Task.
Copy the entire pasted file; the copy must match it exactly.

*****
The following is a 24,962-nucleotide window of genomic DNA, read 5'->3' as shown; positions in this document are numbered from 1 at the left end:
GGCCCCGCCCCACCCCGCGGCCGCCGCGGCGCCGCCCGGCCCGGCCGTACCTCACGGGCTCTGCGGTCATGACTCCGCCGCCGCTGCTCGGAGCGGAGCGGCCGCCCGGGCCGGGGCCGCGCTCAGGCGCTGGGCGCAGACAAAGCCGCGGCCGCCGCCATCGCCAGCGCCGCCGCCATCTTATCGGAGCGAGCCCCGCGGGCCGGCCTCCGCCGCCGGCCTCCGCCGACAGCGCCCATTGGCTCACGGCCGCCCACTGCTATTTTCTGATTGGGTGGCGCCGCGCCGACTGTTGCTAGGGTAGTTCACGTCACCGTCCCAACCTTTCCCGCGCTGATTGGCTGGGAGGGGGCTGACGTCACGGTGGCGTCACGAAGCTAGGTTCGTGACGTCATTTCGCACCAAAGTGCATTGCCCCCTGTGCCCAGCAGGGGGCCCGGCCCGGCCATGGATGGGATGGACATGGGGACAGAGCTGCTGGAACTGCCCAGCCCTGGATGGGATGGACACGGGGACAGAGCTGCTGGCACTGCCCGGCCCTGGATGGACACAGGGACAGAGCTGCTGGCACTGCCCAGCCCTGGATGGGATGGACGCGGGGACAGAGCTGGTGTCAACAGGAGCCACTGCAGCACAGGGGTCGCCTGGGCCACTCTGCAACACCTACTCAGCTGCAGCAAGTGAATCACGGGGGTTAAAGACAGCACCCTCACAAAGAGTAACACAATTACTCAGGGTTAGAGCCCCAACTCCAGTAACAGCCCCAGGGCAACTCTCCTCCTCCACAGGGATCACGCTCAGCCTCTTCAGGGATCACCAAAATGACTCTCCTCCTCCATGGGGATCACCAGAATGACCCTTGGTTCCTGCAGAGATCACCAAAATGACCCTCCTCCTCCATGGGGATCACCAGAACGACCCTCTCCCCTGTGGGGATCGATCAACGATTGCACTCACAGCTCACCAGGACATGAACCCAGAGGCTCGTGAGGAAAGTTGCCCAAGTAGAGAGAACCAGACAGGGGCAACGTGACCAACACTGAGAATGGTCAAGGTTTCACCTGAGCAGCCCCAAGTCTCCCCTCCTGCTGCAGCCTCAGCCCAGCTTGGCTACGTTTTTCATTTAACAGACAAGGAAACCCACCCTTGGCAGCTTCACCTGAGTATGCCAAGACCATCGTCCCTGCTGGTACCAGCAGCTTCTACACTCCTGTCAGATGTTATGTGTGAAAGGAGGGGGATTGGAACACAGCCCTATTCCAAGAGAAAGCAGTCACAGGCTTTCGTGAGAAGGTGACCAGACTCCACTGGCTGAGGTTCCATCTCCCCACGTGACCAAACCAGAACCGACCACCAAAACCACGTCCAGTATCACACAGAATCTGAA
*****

The following is a 24,962-nucleotide window of genomic DNA, read 5'->3' as shown; positions in this document are numbered from 1 at the left end:
GGCCCCGCCCCACCCCGCGGCCGCCGCGGCGCCGCCCGGCCCGGCCGTACCTCACGGGCTCTGCGGTCATGACTCCGCCGCCGCTGCTCGGAGCGGAGCGGCCGCCCGGGCCGGGGCCGCGCTCAGGCGCTGGGCGCAGACAAAGCCGCGGCCGCCGCCATCGCCAGCGCCGCCGCCATCTTATCGGAGCGAGCCCCGCGGGCCGGCCTCCGCCGCCGGCCTCCGCCGACAGCGCCCATTGGCTCACGGCCGCCCACTGCTATTTTCTGATTGGGTGGCGCCGCGCCGACTGTTGCTAGGGTAGTTCACGTCACCGTCCCAACCTTTCCCGCGCTGATTGGCTGGGAGGGGGCTGACGTCACGGTGGCGTCACGAAGCTAGGTTCGTGACGTCATTTCGCACCAAAGTGCATTGCCCCCTGTGCCCAGCAGGGGGCCCGGCCCGGCCATGGATGGGATGGACATGGGGACAGAGCTGCTGGAACTGCCCAGCCCTGGATGGGATGGACACGGGGACAGAGCTGCTGGCACTGCCCGGCCCTGGATGGACACAGGGACAGAGCTGCTGGCACTGCCCAGCCCTGGATGGGATGGACGCGGGGACAGAGCTGGTGTCAACAGGAGCCACTGCAGCACAGGGGTCGCCTGGGCCACTCTGCAACACCTACTCAGCTGCAGCAAGTGAATCACGGGGGTTAAAGACAGCACCCTCACAAAGAGTAACACAATTACTCAGGGTTAGAGCCCCAACTCCAGTAACAGCCCCAGGGCAACTCTCCTCCTCCACAGGGATCACGCTCAGCCTCTTCAGGGATCACCAAAATGACTCTCCTCCTCCATGGGGATCACCAGAATGACCCTTGGTTCCTGCAGAGATCACCAAAATGACCCTCCTCCTCCATGGGGATCACCAGAACGACCCTCTCCCCTGTGGGGATCGATCAACGATTGCACTCACAGCTCACCAGGACATGAACCCAGAGGCTCGTGAGGAAAGTTGCCCAAGTAGAGAGAACCAGACAGGGGCAACGTGACCAACACTGAGAATGGTCAAGGTTTCACCTGAGCAGCCCCAAGTCTCCCCTCCTGCTGCAGCCTCAGCCCAGCTTGGCTACGTTTTTCATTTAACAGACAAGGAAACCCACCCTTGGCAGCTTCACCTGAGTATGCCAAGACCATCGTCCCTGCTGGTACCAGCAGCTTCTACACTCCTGTCAGATGTTATGTGTGAAAGGAGGGGGATTGGAACACAGCCCTATTCCAAGAGAAAGCAGTCACAGGCTTTCGTGAGAAGGTGACCAGACTCCACTGGCTGAGGTTCCATCTCCCCACGTGACCAAACCAGAACCGACCACCAAAACCACGTCCAGTATCACACAGAATCTGAA